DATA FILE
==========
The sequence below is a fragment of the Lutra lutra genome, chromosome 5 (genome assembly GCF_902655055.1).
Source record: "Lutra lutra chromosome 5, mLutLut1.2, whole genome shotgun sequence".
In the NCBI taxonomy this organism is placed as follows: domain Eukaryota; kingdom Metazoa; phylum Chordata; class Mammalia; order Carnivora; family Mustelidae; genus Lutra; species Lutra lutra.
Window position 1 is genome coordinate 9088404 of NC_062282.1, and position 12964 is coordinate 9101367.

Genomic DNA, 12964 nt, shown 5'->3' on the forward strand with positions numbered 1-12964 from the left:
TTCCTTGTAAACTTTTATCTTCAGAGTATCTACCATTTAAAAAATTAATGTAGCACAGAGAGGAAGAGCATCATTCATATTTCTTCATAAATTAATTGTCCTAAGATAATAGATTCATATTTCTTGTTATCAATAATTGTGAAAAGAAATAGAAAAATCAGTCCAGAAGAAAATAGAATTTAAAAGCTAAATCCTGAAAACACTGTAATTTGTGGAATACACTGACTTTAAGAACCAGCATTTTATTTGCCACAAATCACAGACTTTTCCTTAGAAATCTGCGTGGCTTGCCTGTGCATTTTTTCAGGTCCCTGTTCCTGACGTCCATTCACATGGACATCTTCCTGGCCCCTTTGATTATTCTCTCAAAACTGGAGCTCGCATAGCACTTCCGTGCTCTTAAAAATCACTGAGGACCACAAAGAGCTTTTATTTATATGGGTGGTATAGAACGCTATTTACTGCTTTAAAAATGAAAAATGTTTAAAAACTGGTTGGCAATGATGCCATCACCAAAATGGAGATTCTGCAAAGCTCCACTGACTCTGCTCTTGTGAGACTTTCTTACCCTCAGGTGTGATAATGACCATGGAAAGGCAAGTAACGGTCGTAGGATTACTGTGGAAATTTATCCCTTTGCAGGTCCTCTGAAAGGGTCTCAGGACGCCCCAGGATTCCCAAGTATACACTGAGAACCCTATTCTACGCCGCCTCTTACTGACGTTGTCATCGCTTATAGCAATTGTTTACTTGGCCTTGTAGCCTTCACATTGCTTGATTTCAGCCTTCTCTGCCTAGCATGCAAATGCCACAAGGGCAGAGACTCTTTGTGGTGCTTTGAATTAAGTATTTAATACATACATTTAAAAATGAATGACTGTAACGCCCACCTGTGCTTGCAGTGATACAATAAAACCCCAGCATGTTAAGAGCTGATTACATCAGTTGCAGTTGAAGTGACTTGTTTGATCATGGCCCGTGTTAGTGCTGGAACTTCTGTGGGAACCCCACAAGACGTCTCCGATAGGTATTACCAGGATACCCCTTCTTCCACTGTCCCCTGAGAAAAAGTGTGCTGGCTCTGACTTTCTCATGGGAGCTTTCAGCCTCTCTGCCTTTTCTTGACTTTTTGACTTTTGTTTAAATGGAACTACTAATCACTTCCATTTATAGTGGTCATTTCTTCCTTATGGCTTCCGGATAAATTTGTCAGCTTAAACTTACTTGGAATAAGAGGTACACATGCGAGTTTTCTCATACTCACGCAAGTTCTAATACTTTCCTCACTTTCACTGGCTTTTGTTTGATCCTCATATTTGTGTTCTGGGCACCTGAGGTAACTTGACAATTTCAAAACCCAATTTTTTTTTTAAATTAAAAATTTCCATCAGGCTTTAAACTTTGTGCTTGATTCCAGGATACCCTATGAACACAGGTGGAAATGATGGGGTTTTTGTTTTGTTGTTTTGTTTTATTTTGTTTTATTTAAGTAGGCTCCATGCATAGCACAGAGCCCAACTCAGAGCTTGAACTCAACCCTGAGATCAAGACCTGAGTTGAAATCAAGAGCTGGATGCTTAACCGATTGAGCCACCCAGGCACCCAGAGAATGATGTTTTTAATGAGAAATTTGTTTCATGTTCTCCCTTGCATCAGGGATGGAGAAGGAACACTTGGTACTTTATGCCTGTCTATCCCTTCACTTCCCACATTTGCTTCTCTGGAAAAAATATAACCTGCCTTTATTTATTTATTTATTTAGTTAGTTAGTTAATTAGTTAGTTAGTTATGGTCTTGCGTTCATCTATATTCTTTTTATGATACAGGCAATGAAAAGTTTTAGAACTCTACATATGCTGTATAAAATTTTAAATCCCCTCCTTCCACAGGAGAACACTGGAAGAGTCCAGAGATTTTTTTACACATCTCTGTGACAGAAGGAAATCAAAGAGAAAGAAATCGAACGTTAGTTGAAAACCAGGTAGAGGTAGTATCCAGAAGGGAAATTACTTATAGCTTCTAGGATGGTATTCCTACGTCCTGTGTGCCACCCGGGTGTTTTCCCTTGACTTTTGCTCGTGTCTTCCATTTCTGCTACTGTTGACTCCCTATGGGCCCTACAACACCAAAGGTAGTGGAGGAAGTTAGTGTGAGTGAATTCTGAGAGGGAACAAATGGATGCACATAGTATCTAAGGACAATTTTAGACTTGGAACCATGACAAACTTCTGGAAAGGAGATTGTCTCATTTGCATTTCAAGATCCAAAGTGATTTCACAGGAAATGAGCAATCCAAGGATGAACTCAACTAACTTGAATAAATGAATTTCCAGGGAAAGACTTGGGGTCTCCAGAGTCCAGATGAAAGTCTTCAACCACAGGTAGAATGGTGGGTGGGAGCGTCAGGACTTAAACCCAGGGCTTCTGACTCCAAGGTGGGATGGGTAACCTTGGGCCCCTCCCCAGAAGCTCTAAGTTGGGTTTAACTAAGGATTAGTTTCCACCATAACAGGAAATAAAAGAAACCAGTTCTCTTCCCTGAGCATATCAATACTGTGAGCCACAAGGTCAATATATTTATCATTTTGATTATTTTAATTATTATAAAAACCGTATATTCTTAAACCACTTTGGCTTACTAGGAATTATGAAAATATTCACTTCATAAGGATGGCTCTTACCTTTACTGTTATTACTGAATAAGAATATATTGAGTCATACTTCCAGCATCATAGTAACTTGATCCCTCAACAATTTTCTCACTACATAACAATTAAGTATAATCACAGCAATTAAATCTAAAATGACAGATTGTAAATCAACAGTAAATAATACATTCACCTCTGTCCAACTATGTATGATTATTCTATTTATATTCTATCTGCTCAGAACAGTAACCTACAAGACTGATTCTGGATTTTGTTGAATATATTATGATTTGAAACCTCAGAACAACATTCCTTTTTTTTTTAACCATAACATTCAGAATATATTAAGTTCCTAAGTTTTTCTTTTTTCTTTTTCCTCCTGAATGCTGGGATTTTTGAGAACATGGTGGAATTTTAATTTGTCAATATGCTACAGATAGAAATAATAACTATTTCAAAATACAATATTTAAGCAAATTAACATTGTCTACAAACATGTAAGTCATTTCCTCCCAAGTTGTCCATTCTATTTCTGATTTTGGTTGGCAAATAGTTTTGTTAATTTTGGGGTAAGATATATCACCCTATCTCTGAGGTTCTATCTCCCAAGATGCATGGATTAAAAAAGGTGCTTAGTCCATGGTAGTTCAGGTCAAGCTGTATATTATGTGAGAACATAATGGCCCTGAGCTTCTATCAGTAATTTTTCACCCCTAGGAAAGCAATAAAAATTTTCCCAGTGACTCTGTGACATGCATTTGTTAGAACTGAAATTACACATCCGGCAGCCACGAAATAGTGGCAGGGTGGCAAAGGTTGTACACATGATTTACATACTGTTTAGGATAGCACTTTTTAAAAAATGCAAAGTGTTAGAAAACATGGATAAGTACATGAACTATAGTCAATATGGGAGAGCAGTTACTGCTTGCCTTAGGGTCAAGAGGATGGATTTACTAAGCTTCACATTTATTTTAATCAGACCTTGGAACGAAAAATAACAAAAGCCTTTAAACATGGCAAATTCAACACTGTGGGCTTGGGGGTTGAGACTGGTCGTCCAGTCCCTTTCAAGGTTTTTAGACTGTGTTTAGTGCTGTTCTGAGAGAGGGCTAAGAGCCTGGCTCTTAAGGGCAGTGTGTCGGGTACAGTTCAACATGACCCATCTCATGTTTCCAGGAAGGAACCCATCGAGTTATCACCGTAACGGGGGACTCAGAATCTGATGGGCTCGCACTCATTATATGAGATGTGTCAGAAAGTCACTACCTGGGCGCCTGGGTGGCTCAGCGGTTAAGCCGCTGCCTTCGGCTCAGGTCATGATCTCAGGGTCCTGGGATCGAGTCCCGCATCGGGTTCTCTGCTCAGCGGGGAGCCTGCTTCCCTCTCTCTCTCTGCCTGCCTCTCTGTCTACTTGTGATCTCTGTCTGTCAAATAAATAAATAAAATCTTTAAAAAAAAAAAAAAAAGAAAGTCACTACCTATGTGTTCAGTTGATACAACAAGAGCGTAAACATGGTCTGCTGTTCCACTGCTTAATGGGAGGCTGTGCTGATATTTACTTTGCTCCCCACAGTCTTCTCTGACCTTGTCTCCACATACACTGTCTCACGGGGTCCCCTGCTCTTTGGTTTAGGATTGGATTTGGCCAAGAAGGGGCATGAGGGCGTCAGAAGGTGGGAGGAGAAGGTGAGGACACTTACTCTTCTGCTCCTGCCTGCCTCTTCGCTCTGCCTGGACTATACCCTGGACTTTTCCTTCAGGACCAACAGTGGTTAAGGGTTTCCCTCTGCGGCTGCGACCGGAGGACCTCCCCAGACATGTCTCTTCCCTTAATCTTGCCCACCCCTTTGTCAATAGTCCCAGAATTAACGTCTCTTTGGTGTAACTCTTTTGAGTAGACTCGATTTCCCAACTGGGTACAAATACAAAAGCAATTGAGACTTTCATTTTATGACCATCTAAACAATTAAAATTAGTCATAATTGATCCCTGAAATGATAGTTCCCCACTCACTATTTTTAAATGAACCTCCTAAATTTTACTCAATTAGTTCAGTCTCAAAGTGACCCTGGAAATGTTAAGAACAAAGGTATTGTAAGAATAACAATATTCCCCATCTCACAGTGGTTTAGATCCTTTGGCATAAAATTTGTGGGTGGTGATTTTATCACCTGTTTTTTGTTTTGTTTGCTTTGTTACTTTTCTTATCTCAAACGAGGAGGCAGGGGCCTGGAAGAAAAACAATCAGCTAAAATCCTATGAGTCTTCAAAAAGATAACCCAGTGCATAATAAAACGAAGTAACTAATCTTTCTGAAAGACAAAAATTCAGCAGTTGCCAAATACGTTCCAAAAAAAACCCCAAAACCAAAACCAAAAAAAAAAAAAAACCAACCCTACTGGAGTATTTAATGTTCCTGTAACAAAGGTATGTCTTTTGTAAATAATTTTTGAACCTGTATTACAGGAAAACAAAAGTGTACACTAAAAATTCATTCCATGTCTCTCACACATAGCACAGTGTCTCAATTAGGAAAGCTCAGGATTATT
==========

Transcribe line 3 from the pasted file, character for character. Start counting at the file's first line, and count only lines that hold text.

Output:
In the NCBI taxonomy this organism is placed as follows: domain Eukaryota; kingdom Metazoa; phylum Chordata; class Mammalia; order Carnivora; family Mustelidae; genus Lutra; species Lutra lutra.